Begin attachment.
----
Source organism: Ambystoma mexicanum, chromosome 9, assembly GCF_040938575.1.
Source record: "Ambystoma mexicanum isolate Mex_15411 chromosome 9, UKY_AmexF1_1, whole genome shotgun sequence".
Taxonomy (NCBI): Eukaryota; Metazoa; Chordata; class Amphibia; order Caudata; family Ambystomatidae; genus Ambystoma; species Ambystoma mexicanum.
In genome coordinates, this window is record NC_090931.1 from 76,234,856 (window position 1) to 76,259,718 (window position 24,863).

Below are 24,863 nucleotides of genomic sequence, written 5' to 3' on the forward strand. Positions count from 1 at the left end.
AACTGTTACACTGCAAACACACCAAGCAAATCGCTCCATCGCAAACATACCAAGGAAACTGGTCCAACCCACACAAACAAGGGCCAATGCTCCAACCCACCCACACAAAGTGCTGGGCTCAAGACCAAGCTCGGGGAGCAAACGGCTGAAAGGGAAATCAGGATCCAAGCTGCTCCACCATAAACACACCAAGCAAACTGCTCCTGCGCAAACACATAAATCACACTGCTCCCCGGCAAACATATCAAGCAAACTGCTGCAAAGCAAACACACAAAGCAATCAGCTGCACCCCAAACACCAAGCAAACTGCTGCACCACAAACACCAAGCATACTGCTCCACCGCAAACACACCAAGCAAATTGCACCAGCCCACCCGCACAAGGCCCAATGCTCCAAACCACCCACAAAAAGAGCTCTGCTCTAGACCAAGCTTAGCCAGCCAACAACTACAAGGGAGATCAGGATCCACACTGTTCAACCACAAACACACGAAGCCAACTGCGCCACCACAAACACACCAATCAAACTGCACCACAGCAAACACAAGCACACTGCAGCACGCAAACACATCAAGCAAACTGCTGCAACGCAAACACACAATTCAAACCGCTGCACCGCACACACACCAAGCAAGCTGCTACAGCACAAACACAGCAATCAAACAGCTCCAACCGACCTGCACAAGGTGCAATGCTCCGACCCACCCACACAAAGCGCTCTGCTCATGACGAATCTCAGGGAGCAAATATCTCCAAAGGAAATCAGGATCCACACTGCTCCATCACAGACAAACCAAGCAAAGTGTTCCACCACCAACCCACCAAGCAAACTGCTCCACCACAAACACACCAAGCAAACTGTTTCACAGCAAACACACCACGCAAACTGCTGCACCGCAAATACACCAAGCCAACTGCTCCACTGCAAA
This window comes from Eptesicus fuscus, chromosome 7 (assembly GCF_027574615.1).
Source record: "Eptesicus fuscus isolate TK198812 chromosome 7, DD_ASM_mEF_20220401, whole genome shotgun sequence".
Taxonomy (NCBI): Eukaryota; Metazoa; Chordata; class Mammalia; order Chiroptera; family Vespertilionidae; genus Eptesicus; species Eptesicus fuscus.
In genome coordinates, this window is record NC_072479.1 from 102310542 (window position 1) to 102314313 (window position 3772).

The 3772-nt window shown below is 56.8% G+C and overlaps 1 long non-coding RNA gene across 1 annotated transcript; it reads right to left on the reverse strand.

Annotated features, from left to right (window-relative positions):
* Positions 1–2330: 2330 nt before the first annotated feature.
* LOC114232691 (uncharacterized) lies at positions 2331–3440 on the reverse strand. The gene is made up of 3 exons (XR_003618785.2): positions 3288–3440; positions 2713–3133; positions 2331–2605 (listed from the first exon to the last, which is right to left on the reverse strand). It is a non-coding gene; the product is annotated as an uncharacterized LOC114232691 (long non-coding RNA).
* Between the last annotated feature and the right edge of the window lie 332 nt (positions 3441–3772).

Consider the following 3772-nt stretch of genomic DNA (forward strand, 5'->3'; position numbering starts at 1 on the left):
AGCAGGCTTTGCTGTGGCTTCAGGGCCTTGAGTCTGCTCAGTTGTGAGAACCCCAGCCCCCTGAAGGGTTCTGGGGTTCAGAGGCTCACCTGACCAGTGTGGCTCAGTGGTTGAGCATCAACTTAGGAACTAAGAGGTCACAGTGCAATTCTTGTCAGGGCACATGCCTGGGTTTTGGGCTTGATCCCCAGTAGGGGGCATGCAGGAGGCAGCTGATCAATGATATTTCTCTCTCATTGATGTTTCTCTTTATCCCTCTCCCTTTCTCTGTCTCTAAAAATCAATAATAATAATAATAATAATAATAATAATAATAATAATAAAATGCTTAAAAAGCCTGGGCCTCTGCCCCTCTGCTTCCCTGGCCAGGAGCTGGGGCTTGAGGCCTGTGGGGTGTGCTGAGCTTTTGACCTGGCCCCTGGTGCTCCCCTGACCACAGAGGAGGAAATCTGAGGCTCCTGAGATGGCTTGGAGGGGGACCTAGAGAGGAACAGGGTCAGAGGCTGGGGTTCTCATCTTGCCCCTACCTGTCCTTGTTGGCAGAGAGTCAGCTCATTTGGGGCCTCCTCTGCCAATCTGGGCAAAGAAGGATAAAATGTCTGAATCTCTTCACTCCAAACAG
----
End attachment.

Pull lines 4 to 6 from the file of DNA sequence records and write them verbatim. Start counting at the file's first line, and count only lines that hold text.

In genome coordinates, this window is record NC_090931.1 from 76,234,856 (window position 1) to 76,259,718 (window position 24,863).

Below are 24,863 nucleotides of genomic sequence, written 5' to 3' on the forward strand. Positions count from 1 at the left end.
AACTGTTACACTGCAAACACACCAAGCAAATCGCTCCATCGCAAACATACCAAGGAAACTGGTCCAACCCACACAAACAAGGGCCAATGCTCCAACCCACCCACACAAAGTGCTGGGCTCAAGACCAAGCTCGGGGAGCAAACGGCTGAAAGGGAAATCAGGATCCAAGCTGCTCCACCATAAACACACCAAGCAAACTGCTCCTGCGCAAACACATAAATCACACTGCTCCCCGGCAAACATATCAAGCAAACTGCTGCAAAGCAAACACACAAAGCAATCAGCTGCACCCCAAACACCAAGCAAACTGCTGCACCACAAACACCAAGCATACTGCTCCACCGCAAACACACCAAGCAAATTGCACCAGCCCACCCGCACAAGGCCCAATGCTCCAAACCACCCACAAAAAGAGCTCTGCTCTAGACCAAGCTTAGCCAGCCAACAACTACAAGGGAGATCAGGATCCACACTGTTCAACCACAAACACACGAAGCCAACTGCGCCACCACAAACACACCAATCAAACTGCACCACAGCAAACACAAGCACACTGCAGCACGCAAACACATCAAGCAAACTGCTGCAACGCAAACACACAATTCAAACCGCTGCACCGCACACACACCAAGCAAGCTGCTACAGCACAAACACAGCAATCAAACAGCTCCAACCGACCTGCACAAGGTGCAATGCTCCGACCCACCCACACAAAGCGCTCTGCTCATGACGAATCTCAGGGAGCAAATATCTCCAAAGGAAATCAGGATCCACACTGCTCCATCACAGACAAACCAAGCAAAGTGTTCCACCACCAACCCACCAAGCAAACTGCTCCACCACAAACACACCAAGCAAACTGTTTCACAGCAAACACACCACGCAAACTGCTGCACCGCAAATACACCAAGCCAACTGCTCCACTGCAAA